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Cash flow statement and cash flow analysis: A primer for businesses

Cash flow statement and cash flow analysis: A primer for businesses

Keeping tabs on money-in versus money-out is the key to understanding the financial health of your business. As your business grows, however, it can become more complicated and difficult to track. Here is an overview of what you should be measuring and how to keep it simple.


First, understand the different types of cash flow

Together with your income statement and balance sheet, your cash flow statement is one of the key financial statements of your business. There are three main types of cash flow and your statement can be kept clear and simple by grouping your activities accordingly.

  • Operating activities: this is cash inflow and outflow resulting from everyday operations, such as collection of cash from sales and ongoing expense payments.
  • Investment activities: this is cash flow resulting from the sale or purchase of your non-current assets. These are long-term assets, such as plants or equipment that have been owned by the business for more than 12 months.
  • Financing activities: this refers to financing activity that impacts the long-term financial position of the business, such as mortgage repayments or dividend payments.

Your statement of cash flow can be kept clear and simple by grouping your activities under these three areas.

Why is cash flow analysis important?

Cash flow analysis is all about finding patterns as you develop and prepare your cash flow statement. From there, you can forecast how much money is expected to flow in and out of the business – typically over the next 12 months, but the process can also cover shorter periods.

It can help you with important financial decisions such as hiring staff, purchasing equipment and securing loans. Cash flow analysis is essential for growing your business and should include:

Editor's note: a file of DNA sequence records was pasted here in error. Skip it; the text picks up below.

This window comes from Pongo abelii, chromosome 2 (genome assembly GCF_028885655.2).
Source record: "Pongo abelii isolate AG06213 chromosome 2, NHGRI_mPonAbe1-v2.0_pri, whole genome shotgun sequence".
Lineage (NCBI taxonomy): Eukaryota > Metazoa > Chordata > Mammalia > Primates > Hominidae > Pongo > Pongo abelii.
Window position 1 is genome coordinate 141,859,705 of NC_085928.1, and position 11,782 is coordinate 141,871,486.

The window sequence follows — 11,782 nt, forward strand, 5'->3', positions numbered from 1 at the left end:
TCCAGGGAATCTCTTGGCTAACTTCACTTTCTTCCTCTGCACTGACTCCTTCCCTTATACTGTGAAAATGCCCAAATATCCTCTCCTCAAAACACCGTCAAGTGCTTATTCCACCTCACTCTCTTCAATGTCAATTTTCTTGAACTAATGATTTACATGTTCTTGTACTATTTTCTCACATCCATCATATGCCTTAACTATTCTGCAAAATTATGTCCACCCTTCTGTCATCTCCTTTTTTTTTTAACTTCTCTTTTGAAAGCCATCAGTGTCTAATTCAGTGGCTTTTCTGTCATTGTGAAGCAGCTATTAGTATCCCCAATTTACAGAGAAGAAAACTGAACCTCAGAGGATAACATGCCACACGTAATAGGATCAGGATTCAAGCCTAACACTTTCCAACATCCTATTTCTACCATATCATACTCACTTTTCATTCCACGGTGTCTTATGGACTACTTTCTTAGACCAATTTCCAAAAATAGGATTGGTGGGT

• Estimated sales: taking into account seasonal patterns and special events, such as trade shows, that are likely to have an impact.
  • Payment schedules: if you sell on credit rather than secure full up-front payment, you also need to factor in the impact this will have.
  • Estimated costs: you can use your forecasted sales levels to help estimate the amount of stock you will have to order in, along with staff costs and other overheads.

Putting your statement together

To help businesses develop their own cash flow statement and forecast, Business Victoria provides an Excel-format business cash flow template.

As your business grows, you will probably need to migrate from spreadsheets to accounting tools such as MYOB, QuickBooks or Xero, or consider hiring a professional. However you choose to do it, good cash flow management goes hand-in-hand with good business decisions.

Keeping track is just the first step. Find out how to keep your business in the black.

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